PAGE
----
River Canyon Country is a high desert wonderland located just east of the majestic Mount Hood and the Mount Hood and Willamette National Forests. It’s location in the rain shadow of the Cascades mean this area gets much less rain and nearly 300 days of sunshine each year. Dotted with quaint towns connected by sprawling vistas, River Canyon Country is a must-see when visiting the Northwest.
The Central Oregon Visitor’s Association (COVA) recently published an informative overview of North-Central Oregon, highlighting the many opportunities for outdoor adventures. We’ve summarized a few highlights below, but be sure to visit their website for the full article.
“Winding waters cut through sunset-hued canyon walls that bind beauty with the promise of adventure in this rugged area that draws visitors from around the globe.”
Home to Smith Rock State Park, Terrebonne is just over an hour’s drive from Maupin. Climbers from around the world visit Smith Rock to scale the sheer rock walls while hikers trek around the park on well-maintained trails with epic vantage points.
Crooked River Ranch
Waterfalls, fly-fishing and hiking above the steep walls of the Deschutes River canyon.
A historic city boasting Oregon’s oldest public structure, Prineville is a great base for fishing, camping, hiking, and mountain biking.
Visit the Confederated Tribes of Warm Springs’ Indian Head Casino and tour the museum which hosts one of the finest collections of American Indian art.
Rivers, lakes, and parks make these towns a major draw for fishing, boating and hiking.
Best known for whitewater rafting on the Deschutes, Maupin also offers Oregon Scenic Bikeway cycling, waterfall hiking, game and upland bird hunting, and fishing for our famous redsides.
Prineville Chamber of Commerce
Madras Chamber of Commerce
Maupin Chamber of Commerce
SAMPLE WINTER ITINERARY
(from the Central Oregon Visitor’s Association)
“When the rugged outdoorsman in each of us calls, River Canyon Country is where you want to be. This remote area of Oregon blends wide open spaces with rugged beauty unlike anything you’ve ever seen.
Winter is prime fishing time on the Lower Deschutes near Maupin. The river is open year-round for hatchery steelhead and trout fishing, and come winter there are fewer people around, allowing you to commune with nature in a tranquil setting. Grab a license online from the Oregon Department of Fish and Wildlife, and make sure to check the weather forecast — it can get chilly here. The area has two fly shops, the Deschutes Angler (open year round) and the Deschutes Canyon Fly Shop (closed in winter). Stay at the Imperial River Company or River Run Lodge for some local flavor and rustic charm. The Oasis Cabin Resort is another great option, offering cabins built and used to house railroad crews in the early 1900s during the state’s Railroad Wars.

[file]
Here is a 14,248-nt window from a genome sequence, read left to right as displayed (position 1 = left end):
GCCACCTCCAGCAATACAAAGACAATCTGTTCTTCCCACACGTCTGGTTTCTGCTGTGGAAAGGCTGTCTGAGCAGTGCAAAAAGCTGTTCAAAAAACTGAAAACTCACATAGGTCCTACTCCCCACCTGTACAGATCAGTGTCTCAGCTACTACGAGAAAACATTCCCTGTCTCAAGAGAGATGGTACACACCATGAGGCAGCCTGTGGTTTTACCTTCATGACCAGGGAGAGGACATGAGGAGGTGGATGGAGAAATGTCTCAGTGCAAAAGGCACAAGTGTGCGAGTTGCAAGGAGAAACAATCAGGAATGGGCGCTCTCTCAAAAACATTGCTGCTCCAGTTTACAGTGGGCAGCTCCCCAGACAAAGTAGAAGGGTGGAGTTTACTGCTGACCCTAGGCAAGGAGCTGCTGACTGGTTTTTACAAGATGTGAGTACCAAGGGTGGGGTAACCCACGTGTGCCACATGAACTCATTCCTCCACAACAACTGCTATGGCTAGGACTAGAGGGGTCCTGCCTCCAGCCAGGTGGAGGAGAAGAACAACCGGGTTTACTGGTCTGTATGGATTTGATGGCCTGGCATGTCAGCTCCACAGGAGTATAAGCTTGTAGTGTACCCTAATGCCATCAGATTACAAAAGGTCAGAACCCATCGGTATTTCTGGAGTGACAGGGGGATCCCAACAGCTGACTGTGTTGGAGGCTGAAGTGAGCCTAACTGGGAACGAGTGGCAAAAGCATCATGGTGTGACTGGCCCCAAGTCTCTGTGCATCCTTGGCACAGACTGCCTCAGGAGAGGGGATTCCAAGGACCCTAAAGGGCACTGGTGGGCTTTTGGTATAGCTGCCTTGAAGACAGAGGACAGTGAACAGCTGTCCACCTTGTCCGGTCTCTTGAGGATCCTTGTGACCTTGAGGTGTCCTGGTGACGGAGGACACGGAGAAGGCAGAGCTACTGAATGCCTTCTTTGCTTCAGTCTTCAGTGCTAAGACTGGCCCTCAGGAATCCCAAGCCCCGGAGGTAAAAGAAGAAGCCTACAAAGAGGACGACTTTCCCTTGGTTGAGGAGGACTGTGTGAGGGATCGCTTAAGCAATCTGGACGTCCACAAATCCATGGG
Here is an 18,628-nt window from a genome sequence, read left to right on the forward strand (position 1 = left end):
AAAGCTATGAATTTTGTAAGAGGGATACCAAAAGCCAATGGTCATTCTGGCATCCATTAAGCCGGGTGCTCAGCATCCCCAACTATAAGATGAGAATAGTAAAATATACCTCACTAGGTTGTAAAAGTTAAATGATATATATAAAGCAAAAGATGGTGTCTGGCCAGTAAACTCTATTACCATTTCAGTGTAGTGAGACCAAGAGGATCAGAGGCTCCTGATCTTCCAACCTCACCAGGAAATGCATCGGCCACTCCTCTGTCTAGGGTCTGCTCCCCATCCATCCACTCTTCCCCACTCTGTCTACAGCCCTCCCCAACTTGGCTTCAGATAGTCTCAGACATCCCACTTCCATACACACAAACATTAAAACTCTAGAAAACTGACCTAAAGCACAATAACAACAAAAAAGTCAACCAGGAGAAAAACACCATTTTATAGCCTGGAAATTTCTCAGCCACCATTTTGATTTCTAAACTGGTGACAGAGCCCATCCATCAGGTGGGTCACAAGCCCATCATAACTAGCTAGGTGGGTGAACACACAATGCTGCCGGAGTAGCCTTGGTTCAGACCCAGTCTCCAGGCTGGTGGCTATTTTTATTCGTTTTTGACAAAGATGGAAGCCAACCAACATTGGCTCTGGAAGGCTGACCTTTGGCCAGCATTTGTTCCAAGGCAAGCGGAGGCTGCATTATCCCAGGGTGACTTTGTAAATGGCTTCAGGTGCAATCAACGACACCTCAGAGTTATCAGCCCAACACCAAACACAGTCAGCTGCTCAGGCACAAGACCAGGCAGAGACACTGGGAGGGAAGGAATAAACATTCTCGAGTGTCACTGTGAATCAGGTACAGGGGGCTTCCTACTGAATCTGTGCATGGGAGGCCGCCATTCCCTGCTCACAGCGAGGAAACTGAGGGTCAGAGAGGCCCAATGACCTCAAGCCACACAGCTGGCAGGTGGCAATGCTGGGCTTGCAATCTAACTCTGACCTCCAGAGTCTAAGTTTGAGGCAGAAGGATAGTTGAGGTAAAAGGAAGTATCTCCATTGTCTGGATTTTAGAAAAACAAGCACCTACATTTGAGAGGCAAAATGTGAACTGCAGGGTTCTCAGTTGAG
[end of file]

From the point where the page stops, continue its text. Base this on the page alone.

On the Warm Springs Indian Reservation, you’ll find two powwows in January and February that will give you a cultural experience unlike any other. Another wonderful event nearby is the annual Eagle Watch, which takes place at Round Butte Overlook Park. The park provides incredible views of the Deschutes River Canyon, and that’s just the start — at Eagle Watch, experts point out golden and bald eagles, as well as horned owls.
You’ll get another dose of culture at the Museum at Warm Springs, which features a wide variety of Native American artifacts and beautiful exhibits.
Year round, you’re able to get up close and personal with more than two dozen vintage and historic planes at the Erickson Aircraft Collection, a museum on the north end of Madras. Madras, while small, is a unique and diverse community with a number of delicious Mexican restaurants — try Rio for a twist on the traditional fare.
In Prineville, snow dusts the picturesque Western town and makes for a perfect home base for a few winter adventures. The small city’s pretty downtown has a number of fun stores and restaurants, but make sure not to miss Barney Prine’s Steakhouse & Saloon, a dinner spot that feels old school with its nightly prime rib and big wedge salads. Prineville continues to develop its brewery scene, with Ochoco Brewing and Crooked River Brewing, which has great pizzas.
Prineville is very close to miles of national forests and grasslands, and an easy way to get outside in the winter is by hitting up the sledding slopes and trails at Mark’s Creek and Walton Lake sno-parks. Walton Lake has a network of cross-country ski trails, snowmobile trails and a small warming hut, while Mark’s Creek has a steep grade and elevation, allowing for excellent sledding. There’s also a communal fire ring near the base of the sledding hill.
Or stop in at Bowman Museum, devoted to Crook County history and filled with artifacts of the pioneers who settled here.”
Thanks to COVA for the great itinerary idea. Be sure to watch the video that includes some awesome footage of rafting with Imperial River Company!
Imperial River Company, Maupin OR
Lodging and Rafting on the Lower Deschutes River